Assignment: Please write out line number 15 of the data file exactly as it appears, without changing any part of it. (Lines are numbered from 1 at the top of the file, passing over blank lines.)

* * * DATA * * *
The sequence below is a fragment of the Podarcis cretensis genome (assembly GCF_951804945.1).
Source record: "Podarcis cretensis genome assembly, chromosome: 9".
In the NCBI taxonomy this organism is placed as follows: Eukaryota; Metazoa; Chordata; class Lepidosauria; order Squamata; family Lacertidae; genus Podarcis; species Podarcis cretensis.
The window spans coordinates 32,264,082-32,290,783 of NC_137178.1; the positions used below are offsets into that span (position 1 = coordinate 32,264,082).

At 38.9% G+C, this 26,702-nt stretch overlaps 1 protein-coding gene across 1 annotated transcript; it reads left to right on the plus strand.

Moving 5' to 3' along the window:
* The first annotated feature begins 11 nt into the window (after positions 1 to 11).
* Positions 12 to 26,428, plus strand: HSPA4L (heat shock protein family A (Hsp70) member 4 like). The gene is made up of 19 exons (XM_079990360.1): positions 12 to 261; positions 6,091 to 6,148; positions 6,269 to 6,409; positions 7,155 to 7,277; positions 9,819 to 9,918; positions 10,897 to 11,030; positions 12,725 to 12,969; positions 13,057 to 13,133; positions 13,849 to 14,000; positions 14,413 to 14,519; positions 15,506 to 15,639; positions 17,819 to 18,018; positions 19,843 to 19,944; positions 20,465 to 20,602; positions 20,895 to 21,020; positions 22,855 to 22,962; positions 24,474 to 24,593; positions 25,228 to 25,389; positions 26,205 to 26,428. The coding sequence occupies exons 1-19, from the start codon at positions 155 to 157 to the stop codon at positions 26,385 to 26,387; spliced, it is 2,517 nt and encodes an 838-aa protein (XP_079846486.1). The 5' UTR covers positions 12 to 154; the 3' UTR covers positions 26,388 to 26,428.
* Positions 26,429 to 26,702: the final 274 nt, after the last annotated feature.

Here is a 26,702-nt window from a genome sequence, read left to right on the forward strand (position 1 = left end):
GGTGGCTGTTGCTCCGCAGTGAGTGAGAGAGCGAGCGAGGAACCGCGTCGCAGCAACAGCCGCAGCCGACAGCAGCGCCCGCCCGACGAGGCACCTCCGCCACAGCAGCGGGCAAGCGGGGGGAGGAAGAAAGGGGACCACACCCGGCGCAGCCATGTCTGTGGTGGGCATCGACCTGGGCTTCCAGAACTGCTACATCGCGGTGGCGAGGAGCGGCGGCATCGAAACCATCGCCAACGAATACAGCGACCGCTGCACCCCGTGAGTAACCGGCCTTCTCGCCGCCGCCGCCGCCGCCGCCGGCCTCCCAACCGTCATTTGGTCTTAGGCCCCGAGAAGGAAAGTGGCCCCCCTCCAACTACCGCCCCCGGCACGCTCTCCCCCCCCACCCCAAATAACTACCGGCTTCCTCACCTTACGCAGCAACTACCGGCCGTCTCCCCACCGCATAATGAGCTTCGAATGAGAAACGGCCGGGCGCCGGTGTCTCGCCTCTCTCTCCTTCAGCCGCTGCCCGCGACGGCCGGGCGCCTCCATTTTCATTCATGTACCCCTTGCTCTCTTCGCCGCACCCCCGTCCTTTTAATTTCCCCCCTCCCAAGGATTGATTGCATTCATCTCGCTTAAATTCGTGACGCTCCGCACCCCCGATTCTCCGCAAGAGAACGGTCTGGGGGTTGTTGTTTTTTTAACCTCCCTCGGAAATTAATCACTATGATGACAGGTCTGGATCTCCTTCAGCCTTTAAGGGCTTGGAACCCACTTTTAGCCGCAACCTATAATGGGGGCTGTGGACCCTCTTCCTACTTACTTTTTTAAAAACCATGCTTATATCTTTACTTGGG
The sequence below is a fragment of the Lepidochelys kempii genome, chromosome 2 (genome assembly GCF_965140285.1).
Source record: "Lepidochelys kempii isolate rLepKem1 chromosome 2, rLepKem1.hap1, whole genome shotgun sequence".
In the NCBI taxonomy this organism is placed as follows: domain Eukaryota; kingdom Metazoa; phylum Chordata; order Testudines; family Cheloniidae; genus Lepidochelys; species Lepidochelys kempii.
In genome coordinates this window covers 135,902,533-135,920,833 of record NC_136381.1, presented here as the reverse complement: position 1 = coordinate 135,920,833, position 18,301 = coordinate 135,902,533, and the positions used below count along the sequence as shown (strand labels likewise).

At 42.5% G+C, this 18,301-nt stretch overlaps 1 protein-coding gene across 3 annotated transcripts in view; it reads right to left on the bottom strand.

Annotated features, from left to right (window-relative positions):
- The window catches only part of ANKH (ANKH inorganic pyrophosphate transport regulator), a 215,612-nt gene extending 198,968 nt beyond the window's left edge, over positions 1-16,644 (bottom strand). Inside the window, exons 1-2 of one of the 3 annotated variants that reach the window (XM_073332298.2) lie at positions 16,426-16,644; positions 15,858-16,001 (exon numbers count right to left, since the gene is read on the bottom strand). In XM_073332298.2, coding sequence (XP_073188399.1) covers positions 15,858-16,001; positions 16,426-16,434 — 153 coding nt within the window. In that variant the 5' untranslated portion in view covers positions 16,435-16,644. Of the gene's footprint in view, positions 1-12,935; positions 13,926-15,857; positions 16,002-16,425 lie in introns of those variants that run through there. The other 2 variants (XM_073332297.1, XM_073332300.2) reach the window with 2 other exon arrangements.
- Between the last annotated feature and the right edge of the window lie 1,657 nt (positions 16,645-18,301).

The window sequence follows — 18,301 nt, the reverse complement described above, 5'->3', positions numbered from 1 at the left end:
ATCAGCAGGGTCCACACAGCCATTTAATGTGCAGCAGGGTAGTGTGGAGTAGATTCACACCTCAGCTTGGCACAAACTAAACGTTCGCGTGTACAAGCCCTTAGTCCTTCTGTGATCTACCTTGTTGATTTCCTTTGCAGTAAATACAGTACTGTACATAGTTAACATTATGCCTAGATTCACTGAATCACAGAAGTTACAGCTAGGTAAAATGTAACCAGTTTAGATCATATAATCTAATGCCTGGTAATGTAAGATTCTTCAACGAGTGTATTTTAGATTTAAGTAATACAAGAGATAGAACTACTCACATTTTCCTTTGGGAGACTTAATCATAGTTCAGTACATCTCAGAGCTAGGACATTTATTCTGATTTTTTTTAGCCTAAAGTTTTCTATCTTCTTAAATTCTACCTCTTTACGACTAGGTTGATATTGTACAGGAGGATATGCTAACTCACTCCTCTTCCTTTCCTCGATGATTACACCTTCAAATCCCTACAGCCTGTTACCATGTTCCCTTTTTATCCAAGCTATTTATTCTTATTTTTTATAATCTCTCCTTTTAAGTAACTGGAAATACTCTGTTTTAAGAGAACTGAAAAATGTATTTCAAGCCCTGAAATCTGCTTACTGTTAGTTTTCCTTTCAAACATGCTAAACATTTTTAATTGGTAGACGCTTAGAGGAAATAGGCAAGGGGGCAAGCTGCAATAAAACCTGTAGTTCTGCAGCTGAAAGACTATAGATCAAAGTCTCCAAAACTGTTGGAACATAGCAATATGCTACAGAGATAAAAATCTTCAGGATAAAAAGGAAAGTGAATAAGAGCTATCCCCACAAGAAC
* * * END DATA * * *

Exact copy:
In genome coordinates this window covers 135,902,533-135,920,833 of record NC_136381.1, presented here as the reverse complement: position 1 = coordinate 135,920,833, position 18,301 = coordinate 135,902,533, and the positions used below count along the sequence as shown (strand labels likewise).